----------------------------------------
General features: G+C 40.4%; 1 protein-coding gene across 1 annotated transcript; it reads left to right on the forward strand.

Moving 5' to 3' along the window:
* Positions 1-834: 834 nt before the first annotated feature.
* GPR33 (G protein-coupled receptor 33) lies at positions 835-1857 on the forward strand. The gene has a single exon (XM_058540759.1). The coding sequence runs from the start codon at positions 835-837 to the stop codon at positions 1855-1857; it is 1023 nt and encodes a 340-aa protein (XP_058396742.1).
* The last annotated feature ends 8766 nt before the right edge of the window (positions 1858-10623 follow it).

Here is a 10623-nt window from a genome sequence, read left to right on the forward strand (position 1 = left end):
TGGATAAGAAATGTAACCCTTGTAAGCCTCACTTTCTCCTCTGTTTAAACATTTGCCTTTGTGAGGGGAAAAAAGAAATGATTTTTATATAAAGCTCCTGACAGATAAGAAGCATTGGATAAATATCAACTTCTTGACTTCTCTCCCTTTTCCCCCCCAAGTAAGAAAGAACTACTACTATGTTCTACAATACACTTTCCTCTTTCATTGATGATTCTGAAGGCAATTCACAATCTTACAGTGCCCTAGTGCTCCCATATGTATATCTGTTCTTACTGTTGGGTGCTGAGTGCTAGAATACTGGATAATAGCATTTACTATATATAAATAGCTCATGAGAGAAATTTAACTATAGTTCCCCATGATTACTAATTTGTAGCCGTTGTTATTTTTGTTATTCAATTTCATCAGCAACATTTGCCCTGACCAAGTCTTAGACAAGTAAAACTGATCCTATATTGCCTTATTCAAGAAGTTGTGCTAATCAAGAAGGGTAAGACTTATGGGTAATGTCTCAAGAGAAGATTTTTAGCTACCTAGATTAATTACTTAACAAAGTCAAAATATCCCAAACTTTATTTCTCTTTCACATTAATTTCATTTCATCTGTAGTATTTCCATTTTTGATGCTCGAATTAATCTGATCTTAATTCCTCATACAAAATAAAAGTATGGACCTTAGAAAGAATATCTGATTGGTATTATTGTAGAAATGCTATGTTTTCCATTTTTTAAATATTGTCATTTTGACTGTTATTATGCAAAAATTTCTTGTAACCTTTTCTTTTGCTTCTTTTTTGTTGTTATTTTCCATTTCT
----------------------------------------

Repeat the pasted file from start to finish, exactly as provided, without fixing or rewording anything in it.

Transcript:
General features: G+C 40.4%; 1 protein-coding gene across 1 annotated transcript; it reads left to right on the forward strand.

Moving 5' to 3' along the window:
* Positions 1-834: 834 nt before the first annotated feature.
* GPR33 (G protein-coupled receptor 33) lies at positions 835-1857 on the forward strand. The gene has a single exon (XM_058540759.1). The coding sequence runs from the start codon at positions 835-837 to the stop codon at positions 1855-1857; it is 1023 nt and encodes a 340-aa protein (XP_058396742.1).
* The last annotated feature ends 8766 nt before the right edge of the window (positions 1858-10623 follow it).

Here is a 10623-nt window from a genome sequence, read left to right on the forward strand (position 1 = left end):
TGGATAAGAAATGTAACCCTTGTAAGCCTCACTTTCTCCTCTGTTTAAACATTTGCCTTTGTGAGGGGAAAAAAGAAATGATTTTTATATAAAGCTCCTGACAGATAAGAAGCATTGGATAAATATCAACTTCTTGACTTCTCTCCCTTTTCCCCCCCAAGTAAGAAAGAACTACTACTATGTTCTACAATACACTTTCCTCTTTCATTGATGATTCTGAAGGCAATTCACAATCTTACAGTGCCCTAGTGCTCCCATATGTATATCTGTTCTTACTGTTGGGTGCTGAGTGCTAGAATACTGGATAATAGCATTTACTATATATAAATAGCTCATGAGAGAAATTTAACTATAGTTCCCCATGATTACTAATTTGTAGCCGTTGTTATTTTTGTTATTCAATTTCATCAGCAACATTTGCCCTGACCAAGTCTTAGACAAGTAAAACTGATCCTATATTGCCTTATTCAAGAAGTTGTGCTAATCAAGAAGGGTAAGACTTATGGGTAATGTCTCAAGAGAAGATTTTTAGCTACCTAGATTAATTACTTAACAAAGTCAAAATATCCCAAACTTTATTTCTCTTTCACATTAATTTCATTTCATCTGTAGTATTTCCATTTTTGATGCTCGAATTAATCTGATCTTAATTCCTCATACAAAATAAAAGTATGGACCTTAGAAAGAATATCTGATTGGTATTATTGTAGAAATGCTATGTTTTCCATTTTTTAAATATTGTCATTTTGACTGTTATTATGCAAAAATTTCTTGTAACCTTTTCTTTTGCTTCTTTTTTGTTGTTATTTTCCATTTCT